OTTAWA - Canada would cap its U.S. market share at 30 percent, in an effort to settle the softwood lumber trade dispute, with the U.S. supplying the remainder. But resolving what happens if it can't make up the balance may be keeping an agreement from being reached.

The U.S. Lumber Coalition has rejected the quota so far, Bloomberg News is reporting. And Canada's Ambassador to Washington David McNaughton told Canadian Press that discussions continue on whether other lumber suppliers from Europe or elsewhere would be invited to fulfill that gap. The U.S. wants to settle the agreement as it begins renegotiating NAFTA, on August 16.

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On July 25, a bi-partisan group of  U.S. Senators from lumber producing states - Senators Michael Bennet (D - CO), Mike Crapo (R - ID), Mike Enzi (R - WY), Johnny Isakson (R - GA), Debbie Stabenow (D - MI), Mark Warner (D - VA), and Ron Wyden (D - OR) of the Senate Finance Committee - urged Commerce Secretary Wilbur Ross and U.S. Trade Representative Robert Lighthizer to negotiate a softwood lumber trade deal with Canada that sets a maximum market share quota for Canada

"As representatives serving many lumber producers," the group wrote, "we understand the importance of ensuring any future agreement addresses unfairly traded softwood lumber from Canada and meets the specific needs of the domestic industry. It is also critical trade policies support our economy and American jobs, including through enforcement of U.S. trade laws. Any long term agreement must stop the harmful effects of subsidized and unfairly traded Canadian lumber on fair competition with the U.S. producers.

"We urge you to negotiate a clean quota agreement, holding Canada to its June 2016 commitment to negotiate a new agreement that is 'designed to maintain Canadian exports at or below an agreed market share' and resist provisions that undermine a stable and a clearly enforceable system."

The National Association of Home Builders opposes the interim tariffs on lumber that have been levied as the agreement is reworked. This has caused an 18 percent rise in lumber prices for builders, who are seeking cheaper sources in Russia and Europe, according to a New York Times report. The U.S. imported US$5.7 billion in softwood lumber from Canada in 2016.

Richard Garneau, CEO of Resolute Forest Products in Montreal, told Bloomberg that the U.S. at best can supply 68 percent of the market. Resolute has extensive lumber capacity on both sides of the U.S.- Canada border, which affects its business continuously. In its August 3 earnings report filed with the U.S. Security & Exchange Commission, Resolute summarized the status of the softwood lumber dispute and its impact on its business:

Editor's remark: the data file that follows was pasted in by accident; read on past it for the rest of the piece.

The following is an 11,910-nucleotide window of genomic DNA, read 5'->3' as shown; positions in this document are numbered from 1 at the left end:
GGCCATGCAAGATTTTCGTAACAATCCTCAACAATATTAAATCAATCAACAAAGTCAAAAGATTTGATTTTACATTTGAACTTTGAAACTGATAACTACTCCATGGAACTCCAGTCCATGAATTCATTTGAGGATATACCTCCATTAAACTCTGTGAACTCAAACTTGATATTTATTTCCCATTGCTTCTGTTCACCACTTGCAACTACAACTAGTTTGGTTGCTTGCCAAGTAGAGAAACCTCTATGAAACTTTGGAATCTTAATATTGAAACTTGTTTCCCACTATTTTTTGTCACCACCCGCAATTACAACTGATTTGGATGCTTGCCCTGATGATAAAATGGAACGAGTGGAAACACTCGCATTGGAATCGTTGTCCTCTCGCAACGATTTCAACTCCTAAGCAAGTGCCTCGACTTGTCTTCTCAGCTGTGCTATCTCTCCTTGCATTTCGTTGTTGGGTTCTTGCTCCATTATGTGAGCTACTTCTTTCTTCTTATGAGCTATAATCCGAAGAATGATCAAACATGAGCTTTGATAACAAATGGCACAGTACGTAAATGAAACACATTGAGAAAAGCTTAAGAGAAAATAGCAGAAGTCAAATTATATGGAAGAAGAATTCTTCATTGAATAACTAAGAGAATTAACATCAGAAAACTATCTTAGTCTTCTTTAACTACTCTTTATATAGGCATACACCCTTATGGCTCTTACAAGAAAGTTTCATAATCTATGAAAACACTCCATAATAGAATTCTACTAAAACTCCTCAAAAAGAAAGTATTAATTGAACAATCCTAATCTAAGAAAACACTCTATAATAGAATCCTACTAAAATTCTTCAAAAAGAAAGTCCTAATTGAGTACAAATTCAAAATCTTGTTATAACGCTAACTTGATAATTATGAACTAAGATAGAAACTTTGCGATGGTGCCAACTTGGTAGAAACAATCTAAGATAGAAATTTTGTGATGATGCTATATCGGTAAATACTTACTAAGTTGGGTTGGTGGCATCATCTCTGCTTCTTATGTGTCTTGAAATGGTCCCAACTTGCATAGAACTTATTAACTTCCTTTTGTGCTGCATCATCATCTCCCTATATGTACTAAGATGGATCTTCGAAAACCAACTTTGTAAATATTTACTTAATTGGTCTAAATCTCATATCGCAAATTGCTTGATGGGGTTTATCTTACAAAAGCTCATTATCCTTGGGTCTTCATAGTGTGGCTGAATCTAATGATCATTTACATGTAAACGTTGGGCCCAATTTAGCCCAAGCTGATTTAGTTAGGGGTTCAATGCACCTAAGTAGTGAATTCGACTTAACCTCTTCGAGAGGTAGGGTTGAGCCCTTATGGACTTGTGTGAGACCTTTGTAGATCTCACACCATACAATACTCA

• On November 25, 2016, countervailing and anti-dumping duty petitions were filed with the U.S. Department of Commerce (“Commerce”) and the U.S. International Trade Commission by certain U.S. softwood lumber producers and forest landowners, requesting that the U.S. government impose countervailing and anti-dumping duties on Canadian-origin softwood lumber products exported to the U.S. One of our subsidiaries was identified in the petition as being a Canadian exporting producer of softwood lumber products to the U.S. and was selected as a mandatory respondent to be investigated by Commerce in both the countervailing and anti-dumping duty investigations.
  • On April 24, 2017, Commerce announced its preliminary determinations in the countervailing duty investigation, and, as a result, since April 28, 2017, we have been required to pay cash deposits to the U.S. at a rate of 12.82% for estimated countervailing duties on our imports to the U.S. of softwood lumber products produced at our Canadian sawmills. Based on the 12.82% rate and our current operating parameters, cash deposits on our imports of the affected softwood lumber products to the U.S. could be as high as $50 million per year. Through June 30, 2017, our cash deposits totaled $4 million.
  • On June 26, 2017, Commerce announced its preliminary determinations in the anti-dumping duty investigation, and, as a result, since June 30, 2017, we have been required to pay cash deposits to the U.S. at a rate of 4.59% for estimated anti-dumping duties on our imports to the U.S. of softwood lumber products produced at our Canadian sawmills. Based on the 4.59% rate and our current operating parameters, cash deposits on our imports of the affected softwood lumber products to the U.S. could be as high as $20 million per year.
  • We are not presently able to determine the ultimate resolution of these matters, but we believe it is not probable that we will ultimately be assessed with significant duties on our Canadian-produced softwood lumber products that are exported to the U.S. 

Newly added to the negotiations is Kelly Craft, confirmed as U.S. Ambassador to Canada on August 4. Ambassador Kelly told the Senate the lumber agreement, along with a dairy products dispute and NAFTA, are at the top of her list of concerns.